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Wollongong Transitions To Service-Based Economy

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Wollongong, the ever-expanding economic centre for the Illawarra region, is transitioning from a manufacturing to a service-based economy, with healthcare, education and IT the core sectors at its heart.

Knight Frank’s latest Research report, Wollongong Insight: June 2016 discusses the fundamental changes occurring in Wollongong’s business sector and how this will impact on the property market.

According to the report, population growth in the Wollongong local government area (LGA) is expected to total 23,575 people by 2031, while the Wollongong CBD is projected to experience jobs growth of 3,773 over the next 20 years. 72 per cent of these jobs are anticipated to be in white collar industries, equating to office demand of circa 54,280 square metres.

Knight Frank’s Managing Director, Illawarra Ben Mostyn said, “Wollongong’s connectivity, resident population spillover from Sydney and a growing government tenant presence will ensure it remains the epicenter for economic activity in the Illawarra region.

“Currently home to 208,875 residents and 72,551 jobs, the Wollongong local government area accounts for 61 per cent of the region’s gross regional product - also supported by key infrastructure and education assets including Port Kembla and the University of Wollongong.

“Wollongong plays a key role not only for the Illawarra region, but also for the broader southern and western regions of NSW.”

Knight Frank’s Director, Research & Consulting, Paul Savitz, said, “Wollongong’s A-grade office vacancy rate currently measures 8.5 per cent, from 74,662 sqm of total A-grade stock, although vacancy will reduce significantly in early 2017.
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“While the office market has struggled in recent years from tenant relocations to newer premises and a lack of expansionary requirements from existing occupiers, there are positive signs beginning to emerge from the local office market. With the announcement that the State Emergency Services (SES) will relocate to the former ATO building in early 2017, the overall office vacancy rate will significantly reduce once the lease commences, as new supply remains constrained.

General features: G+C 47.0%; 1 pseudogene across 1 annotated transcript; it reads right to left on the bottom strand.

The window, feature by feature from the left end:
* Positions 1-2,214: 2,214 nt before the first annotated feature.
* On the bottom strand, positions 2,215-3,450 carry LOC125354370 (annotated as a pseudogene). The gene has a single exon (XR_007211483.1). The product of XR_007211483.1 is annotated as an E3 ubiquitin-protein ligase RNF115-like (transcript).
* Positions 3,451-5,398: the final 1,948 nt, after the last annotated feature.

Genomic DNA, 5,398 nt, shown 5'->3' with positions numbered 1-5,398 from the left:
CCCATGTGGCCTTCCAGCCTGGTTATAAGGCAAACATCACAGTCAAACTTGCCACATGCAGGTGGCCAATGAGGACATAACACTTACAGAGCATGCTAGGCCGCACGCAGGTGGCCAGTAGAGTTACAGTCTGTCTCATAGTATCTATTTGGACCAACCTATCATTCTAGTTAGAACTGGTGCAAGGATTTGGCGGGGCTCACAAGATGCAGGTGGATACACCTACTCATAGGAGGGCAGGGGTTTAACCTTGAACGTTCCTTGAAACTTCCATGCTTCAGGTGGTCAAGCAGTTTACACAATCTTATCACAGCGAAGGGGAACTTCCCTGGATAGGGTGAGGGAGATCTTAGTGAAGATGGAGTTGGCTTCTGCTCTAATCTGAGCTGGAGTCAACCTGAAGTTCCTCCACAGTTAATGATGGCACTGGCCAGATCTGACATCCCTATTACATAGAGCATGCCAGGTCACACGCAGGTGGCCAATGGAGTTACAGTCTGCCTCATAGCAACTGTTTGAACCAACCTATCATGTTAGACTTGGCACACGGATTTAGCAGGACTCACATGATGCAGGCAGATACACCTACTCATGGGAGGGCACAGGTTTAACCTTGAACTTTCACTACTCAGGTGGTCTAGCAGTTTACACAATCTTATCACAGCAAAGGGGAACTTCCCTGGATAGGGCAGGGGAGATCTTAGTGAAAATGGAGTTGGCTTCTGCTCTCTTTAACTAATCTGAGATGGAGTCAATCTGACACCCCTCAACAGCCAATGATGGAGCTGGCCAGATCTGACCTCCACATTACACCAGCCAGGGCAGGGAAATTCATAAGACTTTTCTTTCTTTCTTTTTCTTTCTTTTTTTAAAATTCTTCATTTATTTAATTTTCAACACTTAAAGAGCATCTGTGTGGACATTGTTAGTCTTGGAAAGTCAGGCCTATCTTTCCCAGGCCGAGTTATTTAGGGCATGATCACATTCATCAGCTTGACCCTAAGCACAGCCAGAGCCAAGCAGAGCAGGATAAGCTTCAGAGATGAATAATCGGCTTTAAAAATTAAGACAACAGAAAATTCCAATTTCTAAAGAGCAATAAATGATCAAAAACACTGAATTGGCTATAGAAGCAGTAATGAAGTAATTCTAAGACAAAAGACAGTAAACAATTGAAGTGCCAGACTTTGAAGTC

“This is expected to signify a period of modest rental growth. Elevated vacancy rates and subdued tenant demand prior to 2015 has meant that rental levels in Wollongong have remained stagnant in recent years.

“Currently, A-grade gross face rents average $425 per sqm with a broad range of $390 to $460 per square metre, while gross face rents are considerably below that of major non-CBD Sydney office markets, currently discounted by up to 22 per cent.

“Looking ahead, some moderate upward pressure on rents is expected over the next 12-24 months; particularly for prime-grade assets,” said Mr Savitz.

Mr Mostyn said, “The local Wollongong economy is currently shifting from manufacturing to service-based industries; primarily healthcare, education and IT services, which is anticipated to equate to office demand of circa 54,280 square metres over the coming two decades.

“Highlighted by recent sales, investment demand for both office and industrial assets in Wollongong is strong, as investors are attracted to the high yield metrics on offer when compared to Sydney. Demand is expected to remain solid throughout 2016 and 2017.

“Investment will continue to be strong for functional assets, as the business outlook remains positive with local firms expecting trading activity to improve throughout 2016 – coupled with positive overflow demand from Sydney.”

According to Mr Mostyn, as competition for core assets nationally increased exponentially over the past 18 months, and as yields fell, purchasers have been increasingly moving up the risk curve.

“This has resulted in demand spilling over into non-CBD and major metro markets, and Wollongong is beginning to benefit from this demand. Since January 2015, Wollongong office sales over $5 million have totaled $33.8 million.

“The most recent significant sales transactions include the six-storey, fully-leased Australian Hydrographic Office Building in the Wollongong CBD. Tenanted by the Department of Defence until 2021, the property sold for $10 million plus. Another building at 8 Station Street also sold recently in April 2016 for $13.6 million at a net passing yield of 10.1 per cent.

“These sales highlight the continued demand in the Wollongong market,” concluded Mr Mostyn.

  

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Article originally posted at: https://theurbandeveloper.com/articles/wollongong-transitions-to-service-based-economy